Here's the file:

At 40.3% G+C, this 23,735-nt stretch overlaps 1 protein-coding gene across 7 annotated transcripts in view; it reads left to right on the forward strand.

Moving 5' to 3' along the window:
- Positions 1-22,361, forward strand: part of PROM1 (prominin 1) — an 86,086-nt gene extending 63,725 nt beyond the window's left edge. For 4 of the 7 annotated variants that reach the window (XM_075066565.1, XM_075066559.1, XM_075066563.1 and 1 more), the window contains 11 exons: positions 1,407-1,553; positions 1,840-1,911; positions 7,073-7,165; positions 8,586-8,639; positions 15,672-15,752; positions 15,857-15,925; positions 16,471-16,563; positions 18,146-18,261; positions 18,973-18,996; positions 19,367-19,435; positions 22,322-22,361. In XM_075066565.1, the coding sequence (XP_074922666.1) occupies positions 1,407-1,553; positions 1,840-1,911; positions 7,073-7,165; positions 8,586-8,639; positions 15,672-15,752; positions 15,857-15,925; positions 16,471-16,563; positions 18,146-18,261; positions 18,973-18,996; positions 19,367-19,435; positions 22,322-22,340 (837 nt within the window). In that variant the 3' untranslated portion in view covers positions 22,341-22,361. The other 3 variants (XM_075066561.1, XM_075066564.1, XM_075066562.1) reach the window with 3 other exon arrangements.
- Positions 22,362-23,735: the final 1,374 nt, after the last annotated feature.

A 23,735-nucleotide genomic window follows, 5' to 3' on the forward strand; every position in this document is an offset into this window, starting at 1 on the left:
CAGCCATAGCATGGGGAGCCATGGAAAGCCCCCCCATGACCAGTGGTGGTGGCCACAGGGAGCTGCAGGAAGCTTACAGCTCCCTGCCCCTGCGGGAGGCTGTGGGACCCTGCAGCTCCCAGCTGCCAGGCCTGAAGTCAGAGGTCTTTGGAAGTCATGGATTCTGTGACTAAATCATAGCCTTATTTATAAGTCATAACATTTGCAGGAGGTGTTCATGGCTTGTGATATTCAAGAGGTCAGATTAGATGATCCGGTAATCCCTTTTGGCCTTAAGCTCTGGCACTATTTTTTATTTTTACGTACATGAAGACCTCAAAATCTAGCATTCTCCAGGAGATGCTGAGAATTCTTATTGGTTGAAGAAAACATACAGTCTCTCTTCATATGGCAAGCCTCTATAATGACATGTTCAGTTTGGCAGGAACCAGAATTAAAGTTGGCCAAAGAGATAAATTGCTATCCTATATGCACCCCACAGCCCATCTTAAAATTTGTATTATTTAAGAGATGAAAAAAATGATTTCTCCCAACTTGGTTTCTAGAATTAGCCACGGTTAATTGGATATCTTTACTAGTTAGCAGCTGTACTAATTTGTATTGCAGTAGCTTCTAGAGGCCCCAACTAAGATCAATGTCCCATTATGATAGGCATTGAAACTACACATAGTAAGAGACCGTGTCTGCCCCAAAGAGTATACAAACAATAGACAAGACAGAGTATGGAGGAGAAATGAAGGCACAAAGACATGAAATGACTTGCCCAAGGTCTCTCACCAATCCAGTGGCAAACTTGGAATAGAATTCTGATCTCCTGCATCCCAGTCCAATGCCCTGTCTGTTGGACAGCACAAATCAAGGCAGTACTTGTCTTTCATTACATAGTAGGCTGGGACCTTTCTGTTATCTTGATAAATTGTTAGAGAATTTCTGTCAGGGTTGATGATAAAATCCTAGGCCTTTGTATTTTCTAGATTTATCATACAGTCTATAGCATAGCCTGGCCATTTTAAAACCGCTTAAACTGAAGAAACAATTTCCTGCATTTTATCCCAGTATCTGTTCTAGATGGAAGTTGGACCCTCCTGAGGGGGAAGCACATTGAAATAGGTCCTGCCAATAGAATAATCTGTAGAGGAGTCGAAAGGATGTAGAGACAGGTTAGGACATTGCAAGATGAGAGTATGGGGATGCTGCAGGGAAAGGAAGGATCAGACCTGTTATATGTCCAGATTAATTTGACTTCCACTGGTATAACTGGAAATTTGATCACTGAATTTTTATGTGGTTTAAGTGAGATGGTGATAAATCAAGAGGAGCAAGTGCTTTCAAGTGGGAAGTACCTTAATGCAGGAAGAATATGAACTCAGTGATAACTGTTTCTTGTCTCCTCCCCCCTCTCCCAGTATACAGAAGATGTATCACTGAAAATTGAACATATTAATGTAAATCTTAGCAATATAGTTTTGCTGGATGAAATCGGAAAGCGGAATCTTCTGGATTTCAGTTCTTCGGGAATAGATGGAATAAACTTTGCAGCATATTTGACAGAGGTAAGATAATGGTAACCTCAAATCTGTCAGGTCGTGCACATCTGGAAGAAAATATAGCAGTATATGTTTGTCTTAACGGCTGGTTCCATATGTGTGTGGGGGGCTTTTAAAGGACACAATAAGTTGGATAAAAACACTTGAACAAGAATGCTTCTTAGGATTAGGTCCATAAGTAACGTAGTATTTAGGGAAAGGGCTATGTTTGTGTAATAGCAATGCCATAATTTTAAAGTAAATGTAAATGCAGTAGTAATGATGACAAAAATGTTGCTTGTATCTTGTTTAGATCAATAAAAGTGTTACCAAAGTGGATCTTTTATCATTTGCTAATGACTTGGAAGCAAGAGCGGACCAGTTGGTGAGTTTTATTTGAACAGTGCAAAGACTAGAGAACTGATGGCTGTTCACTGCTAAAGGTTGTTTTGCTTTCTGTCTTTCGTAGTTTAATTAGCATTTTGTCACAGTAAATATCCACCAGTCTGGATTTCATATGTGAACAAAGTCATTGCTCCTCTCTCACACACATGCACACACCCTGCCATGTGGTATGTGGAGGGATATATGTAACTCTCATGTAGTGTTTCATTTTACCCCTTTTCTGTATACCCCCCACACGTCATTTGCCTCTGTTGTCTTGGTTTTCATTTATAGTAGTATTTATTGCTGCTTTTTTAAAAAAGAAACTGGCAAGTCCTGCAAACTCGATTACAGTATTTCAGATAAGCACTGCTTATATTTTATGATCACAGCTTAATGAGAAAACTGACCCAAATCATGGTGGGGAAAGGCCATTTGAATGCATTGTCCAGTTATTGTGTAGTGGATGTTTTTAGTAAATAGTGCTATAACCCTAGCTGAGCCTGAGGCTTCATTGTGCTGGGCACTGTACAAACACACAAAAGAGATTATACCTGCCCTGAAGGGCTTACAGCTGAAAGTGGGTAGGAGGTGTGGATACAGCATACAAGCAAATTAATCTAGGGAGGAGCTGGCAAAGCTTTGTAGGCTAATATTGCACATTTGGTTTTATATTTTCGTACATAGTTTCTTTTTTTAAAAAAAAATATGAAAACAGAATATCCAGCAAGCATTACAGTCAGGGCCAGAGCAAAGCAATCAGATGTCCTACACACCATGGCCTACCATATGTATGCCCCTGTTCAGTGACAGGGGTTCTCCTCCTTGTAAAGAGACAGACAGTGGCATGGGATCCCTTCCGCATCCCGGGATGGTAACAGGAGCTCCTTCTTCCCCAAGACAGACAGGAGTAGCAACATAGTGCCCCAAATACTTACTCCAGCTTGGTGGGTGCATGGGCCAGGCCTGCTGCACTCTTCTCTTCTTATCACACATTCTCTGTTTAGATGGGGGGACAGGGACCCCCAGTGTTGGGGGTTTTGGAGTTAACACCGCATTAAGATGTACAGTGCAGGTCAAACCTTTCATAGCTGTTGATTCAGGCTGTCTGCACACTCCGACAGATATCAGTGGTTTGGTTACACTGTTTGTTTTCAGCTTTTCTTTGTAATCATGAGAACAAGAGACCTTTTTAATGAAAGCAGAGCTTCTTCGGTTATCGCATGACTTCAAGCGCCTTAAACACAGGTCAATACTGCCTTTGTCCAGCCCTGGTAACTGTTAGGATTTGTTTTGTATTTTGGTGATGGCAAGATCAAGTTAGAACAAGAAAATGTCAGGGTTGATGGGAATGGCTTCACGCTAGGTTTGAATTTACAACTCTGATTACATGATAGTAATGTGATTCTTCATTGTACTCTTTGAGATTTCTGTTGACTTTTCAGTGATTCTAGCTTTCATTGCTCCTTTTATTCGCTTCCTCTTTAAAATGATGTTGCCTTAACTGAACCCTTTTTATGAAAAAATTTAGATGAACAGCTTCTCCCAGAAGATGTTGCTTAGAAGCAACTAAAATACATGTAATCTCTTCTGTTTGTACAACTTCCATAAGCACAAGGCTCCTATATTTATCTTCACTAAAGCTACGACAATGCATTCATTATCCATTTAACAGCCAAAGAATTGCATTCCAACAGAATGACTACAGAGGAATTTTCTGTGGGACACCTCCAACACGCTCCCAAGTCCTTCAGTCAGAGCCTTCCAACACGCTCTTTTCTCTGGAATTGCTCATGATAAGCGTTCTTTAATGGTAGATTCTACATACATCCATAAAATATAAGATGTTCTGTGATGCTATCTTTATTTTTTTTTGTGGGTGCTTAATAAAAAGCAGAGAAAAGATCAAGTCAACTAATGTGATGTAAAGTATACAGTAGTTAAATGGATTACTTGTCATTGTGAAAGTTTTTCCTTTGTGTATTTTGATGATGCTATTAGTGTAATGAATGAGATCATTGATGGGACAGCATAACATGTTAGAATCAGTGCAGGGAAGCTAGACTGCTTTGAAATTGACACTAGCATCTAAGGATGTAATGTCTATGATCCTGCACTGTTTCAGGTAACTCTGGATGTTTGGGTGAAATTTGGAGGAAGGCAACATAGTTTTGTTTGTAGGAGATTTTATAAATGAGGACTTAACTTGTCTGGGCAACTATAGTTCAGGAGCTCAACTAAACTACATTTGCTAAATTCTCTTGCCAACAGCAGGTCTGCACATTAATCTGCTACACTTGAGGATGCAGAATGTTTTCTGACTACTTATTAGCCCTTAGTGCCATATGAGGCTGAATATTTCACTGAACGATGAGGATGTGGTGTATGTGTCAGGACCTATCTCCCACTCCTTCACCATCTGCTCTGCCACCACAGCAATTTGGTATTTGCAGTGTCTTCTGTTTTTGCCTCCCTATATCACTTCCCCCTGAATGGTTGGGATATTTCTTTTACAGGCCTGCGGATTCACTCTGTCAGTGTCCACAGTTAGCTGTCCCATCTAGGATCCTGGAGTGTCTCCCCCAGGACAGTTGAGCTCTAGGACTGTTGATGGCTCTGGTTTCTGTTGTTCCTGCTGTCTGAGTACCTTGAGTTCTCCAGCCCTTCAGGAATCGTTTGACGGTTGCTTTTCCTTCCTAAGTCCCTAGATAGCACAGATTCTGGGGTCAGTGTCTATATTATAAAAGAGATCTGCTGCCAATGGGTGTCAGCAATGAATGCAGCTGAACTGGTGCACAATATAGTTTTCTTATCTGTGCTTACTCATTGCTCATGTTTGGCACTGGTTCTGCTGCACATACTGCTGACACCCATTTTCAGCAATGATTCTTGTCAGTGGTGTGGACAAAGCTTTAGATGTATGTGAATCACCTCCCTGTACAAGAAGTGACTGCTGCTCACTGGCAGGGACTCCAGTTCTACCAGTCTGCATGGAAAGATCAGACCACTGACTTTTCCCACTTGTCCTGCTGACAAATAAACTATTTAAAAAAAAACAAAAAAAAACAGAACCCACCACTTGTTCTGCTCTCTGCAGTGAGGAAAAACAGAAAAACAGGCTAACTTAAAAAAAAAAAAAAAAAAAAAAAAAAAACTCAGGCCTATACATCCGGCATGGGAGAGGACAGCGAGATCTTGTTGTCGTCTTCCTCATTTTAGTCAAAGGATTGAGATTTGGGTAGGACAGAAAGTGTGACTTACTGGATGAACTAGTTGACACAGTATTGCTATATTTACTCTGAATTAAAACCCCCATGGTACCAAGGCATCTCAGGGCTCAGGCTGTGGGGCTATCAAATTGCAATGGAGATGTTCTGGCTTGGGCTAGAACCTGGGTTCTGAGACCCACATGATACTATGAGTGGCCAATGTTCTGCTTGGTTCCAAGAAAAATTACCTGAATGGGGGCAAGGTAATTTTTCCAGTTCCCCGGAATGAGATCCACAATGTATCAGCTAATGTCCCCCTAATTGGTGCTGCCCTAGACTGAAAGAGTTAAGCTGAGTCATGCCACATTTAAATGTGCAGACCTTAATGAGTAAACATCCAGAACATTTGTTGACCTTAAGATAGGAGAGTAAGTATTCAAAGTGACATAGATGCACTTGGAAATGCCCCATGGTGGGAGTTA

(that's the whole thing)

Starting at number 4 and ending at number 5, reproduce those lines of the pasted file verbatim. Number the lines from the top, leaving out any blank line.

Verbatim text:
- Positions 22,362-23,735: the final 1,374 nt, after the last annotated feature.

A 23,735-nucleotide genomic window follows, 5' to 3' on the forward strand; every position in this document is an offset into this window, starting at 1 on the left: